Figure 2: Australia’s export markets (%)

Source: ABS trade data.

This reordering of Australia’s trade partners brings greater balance to the nation’s trade profile, which had become extraordinarily focused on China.

Australia had not been as dependent on a single market since 1938, when it was the ‘mother country’ of the United Kingdom. Japan’s share of Australia’s exports peaked at 33.4% in 1976. Although Australia’s trade with Japan hasn’t always run smoothly, it was never adversarial as has been the case with China since 2020.

On the import side, the UK is the only trading partner to have provided 30% or more of Australia’s supplies.

China’s rise as Australia’s principal trading partner was rapid. When Kevin Rudd became prime minister in 2007, China represented only 14% of Australia’s exports and 15% of its imports.

China had an extremely resource-intensive burst of growth from 2003 until 2020 building mega-cities and vast infrastructure. Australia had both the mineral reserves and corporate know-how to respond to its demand, becoming its principal resource supplier.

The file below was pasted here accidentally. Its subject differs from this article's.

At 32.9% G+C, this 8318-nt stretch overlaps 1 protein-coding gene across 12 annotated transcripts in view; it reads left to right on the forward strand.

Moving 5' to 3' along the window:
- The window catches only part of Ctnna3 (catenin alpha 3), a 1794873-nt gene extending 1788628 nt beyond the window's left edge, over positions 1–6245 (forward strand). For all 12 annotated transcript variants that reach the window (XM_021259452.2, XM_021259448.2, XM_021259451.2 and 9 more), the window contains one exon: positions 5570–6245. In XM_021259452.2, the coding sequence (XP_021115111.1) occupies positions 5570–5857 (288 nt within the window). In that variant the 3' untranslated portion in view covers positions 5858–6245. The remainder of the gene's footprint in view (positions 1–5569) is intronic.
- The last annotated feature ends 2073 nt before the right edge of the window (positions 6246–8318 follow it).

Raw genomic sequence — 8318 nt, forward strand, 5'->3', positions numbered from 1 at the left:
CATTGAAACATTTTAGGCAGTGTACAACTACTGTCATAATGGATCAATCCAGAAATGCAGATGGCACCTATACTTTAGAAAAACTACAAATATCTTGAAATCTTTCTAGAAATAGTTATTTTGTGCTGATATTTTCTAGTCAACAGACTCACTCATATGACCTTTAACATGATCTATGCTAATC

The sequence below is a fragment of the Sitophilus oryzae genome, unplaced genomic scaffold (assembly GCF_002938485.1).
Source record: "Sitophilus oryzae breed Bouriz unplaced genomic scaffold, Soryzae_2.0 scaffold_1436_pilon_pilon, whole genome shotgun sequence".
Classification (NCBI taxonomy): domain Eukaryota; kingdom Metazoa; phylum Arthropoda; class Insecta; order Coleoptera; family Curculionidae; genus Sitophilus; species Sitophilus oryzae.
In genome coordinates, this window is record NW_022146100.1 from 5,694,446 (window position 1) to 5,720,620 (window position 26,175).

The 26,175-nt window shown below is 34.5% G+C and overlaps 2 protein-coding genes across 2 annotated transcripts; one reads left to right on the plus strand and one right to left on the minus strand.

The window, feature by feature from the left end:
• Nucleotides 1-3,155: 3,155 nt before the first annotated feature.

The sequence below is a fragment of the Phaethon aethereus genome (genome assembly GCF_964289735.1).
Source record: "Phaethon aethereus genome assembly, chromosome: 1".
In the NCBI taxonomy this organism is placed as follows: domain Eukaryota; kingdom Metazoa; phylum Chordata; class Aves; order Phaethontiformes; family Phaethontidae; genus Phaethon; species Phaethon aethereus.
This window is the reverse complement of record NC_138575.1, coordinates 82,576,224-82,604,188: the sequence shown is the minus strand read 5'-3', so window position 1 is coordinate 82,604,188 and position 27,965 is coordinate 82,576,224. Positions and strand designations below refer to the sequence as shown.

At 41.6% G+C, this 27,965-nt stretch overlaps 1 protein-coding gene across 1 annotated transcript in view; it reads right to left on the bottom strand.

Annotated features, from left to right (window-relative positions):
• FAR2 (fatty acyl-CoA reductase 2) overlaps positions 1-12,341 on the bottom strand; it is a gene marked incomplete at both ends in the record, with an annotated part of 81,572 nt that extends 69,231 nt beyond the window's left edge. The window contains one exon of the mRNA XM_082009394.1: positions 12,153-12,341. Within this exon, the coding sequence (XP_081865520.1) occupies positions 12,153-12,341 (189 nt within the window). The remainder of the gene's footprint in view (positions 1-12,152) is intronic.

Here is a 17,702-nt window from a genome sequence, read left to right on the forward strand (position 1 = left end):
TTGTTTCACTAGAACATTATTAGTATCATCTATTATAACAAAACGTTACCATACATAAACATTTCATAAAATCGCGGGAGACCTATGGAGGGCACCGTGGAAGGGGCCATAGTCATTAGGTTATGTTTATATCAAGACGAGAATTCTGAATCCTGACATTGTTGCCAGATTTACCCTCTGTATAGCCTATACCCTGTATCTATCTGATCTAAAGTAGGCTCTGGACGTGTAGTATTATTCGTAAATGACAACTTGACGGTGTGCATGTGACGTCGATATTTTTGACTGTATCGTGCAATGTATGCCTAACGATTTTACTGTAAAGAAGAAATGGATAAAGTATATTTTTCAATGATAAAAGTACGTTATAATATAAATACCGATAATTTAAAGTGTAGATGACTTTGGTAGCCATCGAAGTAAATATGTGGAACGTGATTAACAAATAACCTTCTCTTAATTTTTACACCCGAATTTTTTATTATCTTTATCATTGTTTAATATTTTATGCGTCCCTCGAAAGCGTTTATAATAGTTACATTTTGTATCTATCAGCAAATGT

China became the world’s biggest manufacturer, producing almost as much as the United States, Japan and Germany combined, at the same time as Australia’s manufacturing shrank to just 5.6% of the national economy. The enthusiasm of both Australian and Chinese businesses for each other’s markets was fostered by the 2015 bilateral trade agreement, before relations soured.